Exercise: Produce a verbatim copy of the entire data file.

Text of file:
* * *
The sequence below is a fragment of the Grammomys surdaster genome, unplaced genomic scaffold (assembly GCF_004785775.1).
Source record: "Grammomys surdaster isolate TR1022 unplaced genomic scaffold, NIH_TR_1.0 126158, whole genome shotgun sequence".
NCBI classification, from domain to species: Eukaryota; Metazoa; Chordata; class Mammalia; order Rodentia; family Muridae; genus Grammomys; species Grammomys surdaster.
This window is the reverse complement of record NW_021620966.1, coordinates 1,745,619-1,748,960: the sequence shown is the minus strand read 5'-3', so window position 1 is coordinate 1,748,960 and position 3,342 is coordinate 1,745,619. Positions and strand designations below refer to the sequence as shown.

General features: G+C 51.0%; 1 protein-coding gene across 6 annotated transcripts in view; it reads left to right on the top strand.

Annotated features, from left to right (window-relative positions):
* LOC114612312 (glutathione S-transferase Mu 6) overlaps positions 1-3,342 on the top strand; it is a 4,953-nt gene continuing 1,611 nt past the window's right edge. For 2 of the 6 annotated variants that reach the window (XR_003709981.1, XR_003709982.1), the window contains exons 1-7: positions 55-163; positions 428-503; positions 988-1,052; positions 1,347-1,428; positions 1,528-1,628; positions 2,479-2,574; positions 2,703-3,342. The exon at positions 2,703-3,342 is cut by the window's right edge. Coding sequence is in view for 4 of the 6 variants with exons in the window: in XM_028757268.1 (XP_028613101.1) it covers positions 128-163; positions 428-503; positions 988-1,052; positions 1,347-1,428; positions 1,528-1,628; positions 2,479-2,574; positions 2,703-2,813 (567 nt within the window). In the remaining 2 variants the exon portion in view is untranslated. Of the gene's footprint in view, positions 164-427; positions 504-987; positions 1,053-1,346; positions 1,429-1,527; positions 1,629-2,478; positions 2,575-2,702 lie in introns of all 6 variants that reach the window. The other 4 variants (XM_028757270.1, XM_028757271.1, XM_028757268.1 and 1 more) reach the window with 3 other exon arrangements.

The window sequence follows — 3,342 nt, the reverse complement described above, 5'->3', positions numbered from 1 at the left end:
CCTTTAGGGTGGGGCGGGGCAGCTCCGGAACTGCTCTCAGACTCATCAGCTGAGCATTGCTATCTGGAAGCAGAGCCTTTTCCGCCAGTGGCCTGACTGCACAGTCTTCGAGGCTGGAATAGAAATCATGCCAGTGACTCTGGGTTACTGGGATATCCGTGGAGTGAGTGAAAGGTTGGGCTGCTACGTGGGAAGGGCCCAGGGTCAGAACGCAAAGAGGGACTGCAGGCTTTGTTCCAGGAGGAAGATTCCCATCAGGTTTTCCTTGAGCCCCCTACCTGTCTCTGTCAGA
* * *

The sequence below is a fragment of the Grammomys surdaster genome, unplaced genomic scaffold (assembly GCF_004785775.1).
Source record: "Grammomys surdaster isolate TR1022 unplaced genomic scaffold, NIH_TR_1.0 126158, whole genome shotgun sequence".
NCBI classification, from domain to species: Eukaryota; Metazoa; Chordata; class Mammalia; order Rodentia; family Muridae; genus Grammomys; species Grammomys surdaster.
This window is the reverse complement of record NW_021620966.1, coordinates 1,745,619-1,748,960: the sequence shown is the minus strand read 5'-3', so window position 1 is coordinate 1,748,960 and position 3,342 is coordinate 1,745,619. Positions and strand designations below refer to the sequence as shown.

General features: G+C 51.0%; 1 protein-coding gene across 6 annotated transcripts in view; it reads left to right on the top strand.

Annotated features, from left to right (window-relative positions):
* LOC114612312 (glutathione S-transferase Mu 6) overlaps positions 1-3,342 on the top strand; it is a 4,953-nt gene continuing 1,611 nt past the window's right edge. For 2 of the 6 annotated variants that reach the window (XR_003709981.1, XR_003709982.1), the window contains exons 1-7: positions 55-163; positions 428-503; positions 988-1,052; positions 1,347-1,428; positions 1,528-1,628; positions 2,479-2,574; positions 2,703-3,342. The exon at positions 2,703-3,342 is cut by the window's right edge. Coding sequence is in view for 4 of the 6 variants with exons in the window: in XM_028757268.1 (XP_028613101.1) it covers positions 128-163; positions 428-503; positions 988-1,052; positions 1,347-1,428; positions 1,528-1,628; positions 2,479-2,574; positions 2,703-2,813 (567 nt within the window). In the remaining 2 variants the exon portion in view is untranslated. Of the gene's footprint in view, positions 164-427; positions 504-987; positions 1,053-1,346; positions 1,429-1,527; positions 1,629-2,478; positions 2,575-2,702 lie in introns of all 6 variants that reach the window. The other 4 variants (XM_028757270.1, XM_028757271.1, XM_028757268.1 and 1 more) reach the window with 3 other exon arrangements.

The window sequence follows — 3,342 nt, the reverse complement described above, 5'->3', positions numbered from 1 at the left end:
CCTTTAGGGTGGGGCGGGGCAGCTCCGGAACTGCTCTCAGACTCATCAGCTGAGCATTGCTATCTGGAAGCAGAGCCTTTTCCGCCAGTGGCCTGACTGCACAGTCTTCGAGGCTGGAATAGAAATCATGCCAGTGACTCTGGGTTACTGGGATATCCGTGGAGTGAGTGAAAGGTTGGGCTGCTACGTGGGAAGGGCCCAGGGTCAGAACGCAAAGAGGGACTGCAGGCTTTGTTCCAGGAGGAAGATTCCCATCAGGTTTTCCTTGAGCCCCCTACCTGTCTCTGTCAGA